Journalists tasked to expose tax evaders

The media has been urged to increase public awareness and expose tax evasion in the country by constantly reporting on such issues.

This would ensure that issues of Illicit Financial Flows (IFFs) are properly appreciated and understood by the ordinary Ghanaians.

This call was made by the Head of Organised Crime and Member of the Illicit Financial Flows Unit at the Ministry of Finance and Economic Panning, Mr Abdulai Bashiru Dapilah, in Accra yesterday.

The one-day public forum sought to identify and discuss the role of the media in the fight against IIFs in Ghana.

IFFs refers to money illegally earned, transferred, or used that crosses borders.

Mr Dapilah said “the media should frame issues in a simplified and digestible format, raise popular narratives, help in putting issues on the government agenda thereby enabling citizens to better appreciate these issues.”

On the way forward, he explained that there was the need for the media to acquire the necessary information and training on how to interpret data associated with IFFs and training on how to report on IFFs.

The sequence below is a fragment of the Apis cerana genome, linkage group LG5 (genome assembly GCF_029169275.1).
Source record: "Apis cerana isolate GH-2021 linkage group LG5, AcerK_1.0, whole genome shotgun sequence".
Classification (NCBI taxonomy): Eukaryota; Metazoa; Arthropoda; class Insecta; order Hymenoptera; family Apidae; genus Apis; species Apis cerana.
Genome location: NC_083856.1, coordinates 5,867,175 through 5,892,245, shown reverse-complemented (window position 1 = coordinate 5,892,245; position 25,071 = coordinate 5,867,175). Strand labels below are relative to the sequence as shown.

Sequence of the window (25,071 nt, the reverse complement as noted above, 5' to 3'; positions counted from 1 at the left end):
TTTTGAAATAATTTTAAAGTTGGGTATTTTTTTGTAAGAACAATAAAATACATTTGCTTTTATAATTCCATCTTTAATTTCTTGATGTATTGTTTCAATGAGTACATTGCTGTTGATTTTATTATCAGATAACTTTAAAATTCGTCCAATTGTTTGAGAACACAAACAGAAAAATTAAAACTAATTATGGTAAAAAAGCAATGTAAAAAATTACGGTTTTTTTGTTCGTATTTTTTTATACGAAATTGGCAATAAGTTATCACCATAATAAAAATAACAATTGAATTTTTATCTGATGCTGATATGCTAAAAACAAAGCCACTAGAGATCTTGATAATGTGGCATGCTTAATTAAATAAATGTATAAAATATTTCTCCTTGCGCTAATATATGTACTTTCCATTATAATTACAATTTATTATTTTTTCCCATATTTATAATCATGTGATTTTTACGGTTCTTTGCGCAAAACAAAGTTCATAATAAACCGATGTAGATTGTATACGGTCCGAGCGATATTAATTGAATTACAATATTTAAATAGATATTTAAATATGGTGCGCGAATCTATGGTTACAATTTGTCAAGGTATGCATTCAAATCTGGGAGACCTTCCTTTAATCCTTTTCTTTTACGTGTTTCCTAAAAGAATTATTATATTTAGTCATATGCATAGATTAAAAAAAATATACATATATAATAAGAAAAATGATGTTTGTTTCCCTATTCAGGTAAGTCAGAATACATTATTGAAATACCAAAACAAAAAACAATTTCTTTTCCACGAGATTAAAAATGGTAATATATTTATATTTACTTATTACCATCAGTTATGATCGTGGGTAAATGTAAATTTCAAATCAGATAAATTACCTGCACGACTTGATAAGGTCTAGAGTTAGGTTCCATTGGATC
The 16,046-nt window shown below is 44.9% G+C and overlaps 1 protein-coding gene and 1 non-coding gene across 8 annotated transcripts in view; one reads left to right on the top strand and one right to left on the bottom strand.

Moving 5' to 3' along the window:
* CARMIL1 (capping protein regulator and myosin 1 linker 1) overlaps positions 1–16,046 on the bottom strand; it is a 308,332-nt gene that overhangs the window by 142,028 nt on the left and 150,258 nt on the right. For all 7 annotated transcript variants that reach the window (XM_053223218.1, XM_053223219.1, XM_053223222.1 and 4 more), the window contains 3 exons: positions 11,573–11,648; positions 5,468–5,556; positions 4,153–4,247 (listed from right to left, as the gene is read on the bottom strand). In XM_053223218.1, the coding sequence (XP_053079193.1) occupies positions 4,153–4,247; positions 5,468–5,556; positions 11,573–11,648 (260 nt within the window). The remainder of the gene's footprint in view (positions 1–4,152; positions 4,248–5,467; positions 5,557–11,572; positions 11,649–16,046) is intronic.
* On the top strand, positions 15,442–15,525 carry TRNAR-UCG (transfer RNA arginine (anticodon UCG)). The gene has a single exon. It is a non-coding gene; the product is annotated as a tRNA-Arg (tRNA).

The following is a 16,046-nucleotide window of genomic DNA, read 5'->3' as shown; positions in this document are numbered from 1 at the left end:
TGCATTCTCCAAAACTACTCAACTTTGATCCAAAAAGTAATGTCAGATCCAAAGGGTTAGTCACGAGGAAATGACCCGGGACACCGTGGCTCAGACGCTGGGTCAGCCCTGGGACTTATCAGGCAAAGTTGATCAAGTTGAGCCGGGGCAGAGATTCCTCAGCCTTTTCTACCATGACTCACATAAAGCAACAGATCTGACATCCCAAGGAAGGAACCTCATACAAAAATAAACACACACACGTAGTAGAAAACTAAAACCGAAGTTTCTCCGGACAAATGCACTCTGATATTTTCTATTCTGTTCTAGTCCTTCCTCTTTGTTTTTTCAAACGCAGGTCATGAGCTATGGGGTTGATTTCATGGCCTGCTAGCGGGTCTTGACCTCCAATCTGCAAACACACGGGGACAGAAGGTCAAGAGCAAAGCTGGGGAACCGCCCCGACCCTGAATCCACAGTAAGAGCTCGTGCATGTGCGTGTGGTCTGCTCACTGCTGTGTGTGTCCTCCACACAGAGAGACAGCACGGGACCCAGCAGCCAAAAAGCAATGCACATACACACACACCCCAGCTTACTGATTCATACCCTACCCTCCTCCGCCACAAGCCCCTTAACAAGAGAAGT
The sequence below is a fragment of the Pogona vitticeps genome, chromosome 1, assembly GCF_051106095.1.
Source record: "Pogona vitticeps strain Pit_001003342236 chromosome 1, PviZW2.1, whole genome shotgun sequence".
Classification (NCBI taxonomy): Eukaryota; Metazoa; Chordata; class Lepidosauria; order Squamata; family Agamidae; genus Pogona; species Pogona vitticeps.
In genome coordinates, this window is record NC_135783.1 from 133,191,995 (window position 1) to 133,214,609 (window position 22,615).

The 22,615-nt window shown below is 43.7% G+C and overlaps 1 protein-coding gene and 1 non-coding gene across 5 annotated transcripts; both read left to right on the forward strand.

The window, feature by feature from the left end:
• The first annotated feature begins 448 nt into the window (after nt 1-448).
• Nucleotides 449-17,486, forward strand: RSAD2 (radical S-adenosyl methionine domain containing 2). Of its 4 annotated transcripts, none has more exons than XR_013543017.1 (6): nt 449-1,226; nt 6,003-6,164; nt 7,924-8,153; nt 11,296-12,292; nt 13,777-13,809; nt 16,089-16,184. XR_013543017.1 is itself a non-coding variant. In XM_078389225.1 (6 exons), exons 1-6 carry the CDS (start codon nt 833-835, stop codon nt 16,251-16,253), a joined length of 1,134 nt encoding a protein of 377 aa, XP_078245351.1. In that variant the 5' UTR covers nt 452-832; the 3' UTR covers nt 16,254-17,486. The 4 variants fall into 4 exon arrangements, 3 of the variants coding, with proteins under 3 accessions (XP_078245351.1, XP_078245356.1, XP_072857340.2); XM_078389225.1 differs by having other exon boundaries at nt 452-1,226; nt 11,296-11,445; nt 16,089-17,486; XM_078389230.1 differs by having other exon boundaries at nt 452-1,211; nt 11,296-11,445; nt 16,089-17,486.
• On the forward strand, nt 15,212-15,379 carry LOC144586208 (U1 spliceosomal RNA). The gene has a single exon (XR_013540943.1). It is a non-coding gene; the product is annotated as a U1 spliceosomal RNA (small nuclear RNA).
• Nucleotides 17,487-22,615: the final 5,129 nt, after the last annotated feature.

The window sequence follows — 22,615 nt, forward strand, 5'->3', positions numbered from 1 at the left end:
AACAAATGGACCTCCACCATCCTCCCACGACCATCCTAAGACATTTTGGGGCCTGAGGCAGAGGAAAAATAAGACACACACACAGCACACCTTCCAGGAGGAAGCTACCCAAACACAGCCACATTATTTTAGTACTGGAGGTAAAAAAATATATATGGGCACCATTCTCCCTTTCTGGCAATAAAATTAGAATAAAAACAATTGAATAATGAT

“To perform these functions effectively and efficiently on issues of IFFs, the media should have a profound understanding of IFFs, their components and mechanisms, the politics, and narratives around IFFs and the various strategies to stem them,” he explained.

He revealed that gold export and the fishing sector were the major areas used by persons for IFFs in the country, hence the need for the authorities to pay critical attention to those areas.

He underscored the need for a holistic approach to tackle IFFs in the country and the media “was an important piece of the jigsaw puzzle in holding to account the powerful including governments, corporates, and the wealthy on curbing IFFs.”

The Chairman of the civil society platform on oil and gas, Dr Steve Manteaw said there was a need for public accountability institutions such as the Economic and Organised Crime Office, Criminal Investigations Department to act upon reports provided by accountability institutions.

He explained that these institutions were not proactive in the discharge of their duties due to challenges such as funding and lack of enough personnel.

On measuring government’s efforts in fighting IFFs in the country, he said the media needed to critically examine the budgetary allocations of financial accountability institutions.

“We need journalists to look at the budgetary allocations to these institutions which have these responsibilities and once we know the resources have been made available for their operations, we can hold them responsible,” he explained.  

He charged the government to provide the organisations responsible for tackling IFFs in the country with the appropriate funding to deliver their mandate to the latter.  


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